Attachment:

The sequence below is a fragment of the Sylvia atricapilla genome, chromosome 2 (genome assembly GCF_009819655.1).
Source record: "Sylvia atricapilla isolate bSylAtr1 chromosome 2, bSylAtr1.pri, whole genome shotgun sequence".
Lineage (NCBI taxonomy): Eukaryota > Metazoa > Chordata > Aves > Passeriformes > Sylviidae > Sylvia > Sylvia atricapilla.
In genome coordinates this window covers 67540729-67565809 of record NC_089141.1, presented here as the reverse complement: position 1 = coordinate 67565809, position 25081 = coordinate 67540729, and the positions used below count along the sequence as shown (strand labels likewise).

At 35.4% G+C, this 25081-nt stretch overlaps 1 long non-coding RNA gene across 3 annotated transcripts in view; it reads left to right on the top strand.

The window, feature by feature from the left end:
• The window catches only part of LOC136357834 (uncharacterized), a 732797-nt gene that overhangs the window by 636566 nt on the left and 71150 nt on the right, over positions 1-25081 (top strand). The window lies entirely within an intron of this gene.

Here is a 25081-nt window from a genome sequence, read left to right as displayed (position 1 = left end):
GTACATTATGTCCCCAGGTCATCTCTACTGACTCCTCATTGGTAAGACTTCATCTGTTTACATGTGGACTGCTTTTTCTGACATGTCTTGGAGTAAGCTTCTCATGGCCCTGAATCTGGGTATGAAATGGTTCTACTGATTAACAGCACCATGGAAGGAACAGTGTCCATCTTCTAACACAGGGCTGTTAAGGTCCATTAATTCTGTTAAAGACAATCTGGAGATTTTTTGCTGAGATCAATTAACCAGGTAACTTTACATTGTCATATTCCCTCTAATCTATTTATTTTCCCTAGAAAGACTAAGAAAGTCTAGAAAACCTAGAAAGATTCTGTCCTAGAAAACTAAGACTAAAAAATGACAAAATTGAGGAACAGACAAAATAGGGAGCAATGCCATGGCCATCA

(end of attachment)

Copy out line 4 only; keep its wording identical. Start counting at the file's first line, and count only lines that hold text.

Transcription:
In genome coordinates this window covers 67540729-67565809 of record NC_089141.1, presented here as the reverse complement: position 1 = coordinate 67565809, position 25081 = coordinate 67540729, and the positions used below count along the sequence as shown (strand labels likewise).